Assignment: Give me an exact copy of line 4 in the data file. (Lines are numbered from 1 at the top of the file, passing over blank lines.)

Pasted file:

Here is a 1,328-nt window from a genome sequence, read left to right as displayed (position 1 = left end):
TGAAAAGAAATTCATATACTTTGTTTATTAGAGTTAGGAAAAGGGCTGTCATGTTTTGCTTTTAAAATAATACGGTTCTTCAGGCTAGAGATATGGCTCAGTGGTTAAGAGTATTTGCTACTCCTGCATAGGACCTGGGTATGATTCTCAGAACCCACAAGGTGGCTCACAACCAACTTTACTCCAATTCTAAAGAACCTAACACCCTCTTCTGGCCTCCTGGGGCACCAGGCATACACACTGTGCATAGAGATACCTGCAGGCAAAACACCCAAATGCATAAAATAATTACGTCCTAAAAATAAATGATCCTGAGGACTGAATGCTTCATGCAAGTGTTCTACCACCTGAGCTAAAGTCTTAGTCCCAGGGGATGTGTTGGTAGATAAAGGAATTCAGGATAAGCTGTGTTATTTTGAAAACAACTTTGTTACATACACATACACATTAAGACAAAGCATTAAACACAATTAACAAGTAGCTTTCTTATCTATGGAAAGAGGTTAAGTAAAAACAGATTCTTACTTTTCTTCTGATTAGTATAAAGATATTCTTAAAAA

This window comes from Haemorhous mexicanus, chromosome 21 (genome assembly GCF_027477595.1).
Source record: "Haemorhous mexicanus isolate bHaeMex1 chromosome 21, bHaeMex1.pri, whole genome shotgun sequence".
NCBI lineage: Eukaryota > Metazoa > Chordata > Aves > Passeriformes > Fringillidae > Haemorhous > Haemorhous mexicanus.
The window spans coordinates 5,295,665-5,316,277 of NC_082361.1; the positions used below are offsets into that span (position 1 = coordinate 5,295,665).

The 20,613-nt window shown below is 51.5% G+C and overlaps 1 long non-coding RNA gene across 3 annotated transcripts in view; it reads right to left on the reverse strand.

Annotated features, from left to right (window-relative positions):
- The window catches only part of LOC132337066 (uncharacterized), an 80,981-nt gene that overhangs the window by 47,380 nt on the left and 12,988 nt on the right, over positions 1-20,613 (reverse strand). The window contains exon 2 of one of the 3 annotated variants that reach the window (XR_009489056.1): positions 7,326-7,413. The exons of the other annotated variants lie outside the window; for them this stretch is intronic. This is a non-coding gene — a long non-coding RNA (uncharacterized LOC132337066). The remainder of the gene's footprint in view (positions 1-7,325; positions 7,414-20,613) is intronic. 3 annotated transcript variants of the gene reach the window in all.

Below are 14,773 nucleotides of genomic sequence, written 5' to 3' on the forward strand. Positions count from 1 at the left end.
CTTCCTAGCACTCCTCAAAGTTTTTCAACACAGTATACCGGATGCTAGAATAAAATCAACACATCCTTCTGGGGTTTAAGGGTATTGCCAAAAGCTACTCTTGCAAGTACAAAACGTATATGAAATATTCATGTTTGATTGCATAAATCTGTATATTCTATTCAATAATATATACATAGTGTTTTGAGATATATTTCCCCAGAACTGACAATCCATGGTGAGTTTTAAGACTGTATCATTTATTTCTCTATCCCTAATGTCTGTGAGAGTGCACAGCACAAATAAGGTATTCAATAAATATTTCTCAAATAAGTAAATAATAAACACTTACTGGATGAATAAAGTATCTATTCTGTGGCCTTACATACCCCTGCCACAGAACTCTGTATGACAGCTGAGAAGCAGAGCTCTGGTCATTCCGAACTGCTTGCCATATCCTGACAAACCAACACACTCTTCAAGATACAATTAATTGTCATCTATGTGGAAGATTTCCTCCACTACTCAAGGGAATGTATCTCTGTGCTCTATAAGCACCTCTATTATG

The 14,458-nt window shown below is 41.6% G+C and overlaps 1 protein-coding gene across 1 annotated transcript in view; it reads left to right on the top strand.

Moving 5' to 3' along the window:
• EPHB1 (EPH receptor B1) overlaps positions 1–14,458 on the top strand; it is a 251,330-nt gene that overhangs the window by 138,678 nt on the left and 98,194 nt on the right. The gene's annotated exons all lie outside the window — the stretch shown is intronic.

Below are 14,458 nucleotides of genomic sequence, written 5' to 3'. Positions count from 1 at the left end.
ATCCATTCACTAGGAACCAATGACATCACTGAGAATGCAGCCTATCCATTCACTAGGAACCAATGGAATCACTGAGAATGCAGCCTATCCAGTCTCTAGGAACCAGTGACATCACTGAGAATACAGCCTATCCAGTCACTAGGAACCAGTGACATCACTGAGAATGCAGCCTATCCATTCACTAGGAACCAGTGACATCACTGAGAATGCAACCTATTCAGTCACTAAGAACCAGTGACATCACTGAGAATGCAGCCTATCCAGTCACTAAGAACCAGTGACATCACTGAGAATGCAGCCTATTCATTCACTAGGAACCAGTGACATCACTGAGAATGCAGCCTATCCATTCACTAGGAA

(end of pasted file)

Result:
Source record: "Haemorhous mexicanus isolate bHaeMex1 chromosome 21, bHaeMex1.pri, whole genome shotgun sequence".